The search for disease modifying interventions is still the Holy Grail for AD (Holtzman et al., 2012). Most of the efforts have been focused on amyloid modulation, in particular gamma-secretase inhibition, passive vaccination or amyloid immunotherapy (Salomone et al., 2012) sofar without success (Castellani and Perry, 2012; Wolfe, 2012). Possible reasons for the failure include the choice of patient population and therefore new trial designs have shifted toward early and even presymptomatic AD (Ness et al., 2012). Another problem is the lack of validated biomarker that forces clinical trialists to use functional readouts or conversion rates, although efforts are ongoing for both biochemical and imaging biomarkers within the AD neuroimaging initiative (ADNI; Carrillo et al., 2012). Also the effect of reverting the underlying pathology might take a long time to manifest itself in functional readouts such as Alzheimer disease assessment scale-cognitive subscale (ADAS-Cog), making these trials prohibitively long and costly.

Other disease modifying approaches are actively investigated, for example antibodies against tau (Panza et al., 2012) and neuroinflammation (Table 1).

TABLE 1
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TABLE 1. List of failed therapeutic interventions in Alzheimer’s disease over the last 10 years, ordered according to the general mechanism. Many drugs failed in Phase II proof-of-concept, some failed in Phase III pivotal trials.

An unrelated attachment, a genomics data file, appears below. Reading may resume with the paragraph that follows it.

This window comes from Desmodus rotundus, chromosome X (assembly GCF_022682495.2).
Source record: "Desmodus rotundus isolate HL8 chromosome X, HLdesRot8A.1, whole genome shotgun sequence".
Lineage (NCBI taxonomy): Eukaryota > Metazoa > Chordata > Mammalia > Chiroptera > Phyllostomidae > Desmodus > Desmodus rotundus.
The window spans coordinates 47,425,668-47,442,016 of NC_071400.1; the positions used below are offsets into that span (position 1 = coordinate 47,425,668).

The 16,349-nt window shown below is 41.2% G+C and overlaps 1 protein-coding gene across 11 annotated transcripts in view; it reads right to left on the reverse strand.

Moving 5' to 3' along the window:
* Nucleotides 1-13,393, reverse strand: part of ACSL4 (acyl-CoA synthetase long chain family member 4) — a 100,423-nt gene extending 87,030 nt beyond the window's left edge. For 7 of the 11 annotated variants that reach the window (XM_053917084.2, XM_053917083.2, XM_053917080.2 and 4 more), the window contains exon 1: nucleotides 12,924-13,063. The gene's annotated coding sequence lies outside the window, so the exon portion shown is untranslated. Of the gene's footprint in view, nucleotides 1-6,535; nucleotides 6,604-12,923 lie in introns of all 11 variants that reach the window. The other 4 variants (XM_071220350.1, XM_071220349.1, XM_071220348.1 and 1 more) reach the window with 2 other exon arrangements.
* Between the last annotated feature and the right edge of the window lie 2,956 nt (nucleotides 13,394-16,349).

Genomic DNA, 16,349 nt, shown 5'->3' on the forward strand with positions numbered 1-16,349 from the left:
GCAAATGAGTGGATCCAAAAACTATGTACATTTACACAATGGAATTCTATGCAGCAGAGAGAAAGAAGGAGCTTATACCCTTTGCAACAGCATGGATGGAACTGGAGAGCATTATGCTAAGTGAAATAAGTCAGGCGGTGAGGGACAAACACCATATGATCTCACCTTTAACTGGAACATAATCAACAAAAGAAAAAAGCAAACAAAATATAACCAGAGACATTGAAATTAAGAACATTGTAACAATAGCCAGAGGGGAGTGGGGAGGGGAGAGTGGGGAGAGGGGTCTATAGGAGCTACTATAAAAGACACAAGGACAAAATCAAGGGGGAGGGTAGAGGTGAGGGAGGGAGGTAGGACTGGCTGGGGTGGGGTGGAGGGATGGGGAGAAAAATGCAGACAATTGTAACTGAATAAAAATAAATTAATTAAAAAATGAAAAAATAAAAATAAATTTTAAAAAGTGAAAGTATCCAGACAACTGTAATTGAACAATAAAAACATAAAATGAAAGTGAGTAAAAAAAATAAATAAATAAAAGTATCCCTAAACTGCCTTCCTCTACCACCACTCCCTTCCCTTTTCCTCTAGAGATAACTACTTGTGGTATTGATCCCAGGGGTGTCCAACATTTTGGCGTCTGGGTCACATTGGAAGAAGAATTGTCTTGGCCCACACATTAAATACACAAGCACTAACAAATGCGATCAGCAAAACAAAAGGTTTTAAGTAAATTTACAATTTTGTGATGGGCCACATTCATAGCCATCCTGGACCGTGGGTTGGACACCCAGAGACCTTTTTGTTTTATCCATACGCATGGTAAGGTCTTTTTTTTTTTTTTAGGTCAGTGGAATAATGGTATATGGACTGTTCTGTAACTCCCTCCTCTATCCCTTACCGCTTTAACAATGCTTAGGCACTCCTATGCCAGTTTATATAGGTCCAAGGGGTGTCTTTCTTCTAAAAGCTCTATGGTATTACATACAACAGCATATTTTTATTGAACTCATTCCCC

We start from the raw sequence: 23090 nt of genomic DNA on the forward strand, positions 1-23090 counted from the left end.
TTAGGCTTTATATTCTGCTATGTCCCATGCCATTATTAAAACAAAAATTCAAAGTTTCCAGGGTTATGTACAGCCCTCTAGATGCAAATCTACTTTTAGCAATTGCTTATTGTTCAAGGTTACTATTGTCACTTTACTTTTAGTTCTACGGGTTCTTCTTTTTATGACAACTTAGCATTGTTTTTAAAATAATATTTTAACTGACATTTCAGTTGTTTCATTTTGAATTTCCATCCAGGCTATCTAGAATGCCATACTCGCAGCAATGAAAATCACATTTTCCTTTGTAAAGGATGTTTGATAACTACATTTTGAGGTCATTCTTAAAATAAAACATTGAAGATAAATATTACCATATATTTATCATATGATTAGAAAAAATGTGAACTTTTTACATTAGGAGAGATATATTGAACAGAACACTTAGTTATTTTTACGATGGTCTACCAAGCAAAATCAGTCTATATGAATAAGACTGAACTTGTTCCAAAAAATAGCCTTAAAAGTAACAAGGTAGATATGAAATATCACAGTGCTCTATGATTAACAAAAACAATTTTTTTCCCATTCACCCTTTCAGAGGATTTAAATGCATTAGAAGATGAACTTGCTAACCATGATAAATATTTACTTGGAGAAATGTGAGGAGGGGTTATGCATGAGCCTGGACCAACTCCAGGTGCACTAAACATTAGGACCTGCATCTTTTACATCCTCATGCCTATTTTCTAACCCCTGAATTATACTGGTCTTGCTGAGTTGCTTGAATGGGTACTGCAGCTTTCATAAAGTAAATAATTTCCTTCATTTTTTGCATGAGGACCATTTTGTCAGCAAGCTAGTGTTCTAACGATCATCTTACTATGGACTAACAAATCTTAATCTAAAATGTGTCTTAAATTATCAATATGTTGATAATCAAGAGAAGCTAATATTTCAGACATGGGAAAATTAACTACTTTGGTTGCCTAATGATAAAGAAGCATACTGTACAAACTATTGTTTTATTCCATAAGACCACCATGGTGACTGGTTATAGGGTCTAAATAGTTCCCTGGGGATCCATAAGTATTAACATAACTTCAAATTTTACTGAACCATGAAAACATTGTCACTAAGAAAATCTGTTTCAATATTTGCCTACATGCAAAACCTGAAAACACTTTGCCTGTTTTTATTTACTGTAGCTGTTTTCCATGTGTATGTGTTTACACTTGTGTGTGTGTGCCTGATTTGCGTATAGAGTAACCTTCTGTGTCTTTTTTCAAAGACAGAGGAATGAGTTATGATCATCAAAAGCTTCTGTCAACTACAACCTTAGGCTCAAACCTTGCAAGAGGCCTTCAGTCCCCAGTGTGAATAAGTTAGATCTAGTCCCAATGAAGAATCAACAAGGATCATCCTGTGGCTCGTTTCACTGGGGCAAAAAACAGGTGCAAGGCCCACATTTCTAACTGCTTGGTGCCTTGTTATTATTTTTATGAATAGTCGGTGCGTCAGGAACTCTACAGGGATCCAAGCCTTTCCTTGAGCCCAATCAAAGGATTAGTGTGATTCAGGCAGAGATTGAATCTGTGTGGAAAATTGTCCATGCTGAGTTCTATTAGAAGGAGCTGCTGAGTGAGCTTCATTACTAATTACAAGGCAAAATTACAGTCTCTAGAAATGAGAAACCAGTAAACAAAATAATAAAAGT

In contrast, a few symptomatic approaches have resulted in statistical significant and modest improvements on the functional ADAS-Cog scale. The 5-hydroxytryptamine-6 (5-HT6) antagonist SB 742457 has shown improvement in a 26 week trial (Maher-Edwards et al., 2010; Maher-Edwards et al., 2011) and the Envivo EVP6124 alpha7 nicotinic acetylcholine receptor (nAchR) modulator improved ADAS-Cog to the same extent as the currently approved acetylcholinesterase inhibitors (AChE-I; http://www.envivopharma.com/news-item.php?id=43).

Such a symptomatic effect is also important for off-target effects of possible disease modifying compounds; any off-target pharmacology that would reduce cognitive performance can lead to a failed clinical development program, even if the biochemical effect on the primary target is met. An example is dimebon, a mitochondrial stabilizer molecule (Eckert et al., 2012) which shows neuroprotection is preclinical models (Steele et al., 2012), but failed to show an effect in large phase III trials in AD (Bezprozvanny, 2010). Close study of its total pharmacology against the human receptors (Okun et al., 2010) reveals significant dopamine genotype-dependent anti-cognitive off-target effects that probably significantly reduces the clinical signal in ADAS-Cog (Geerts, 2012).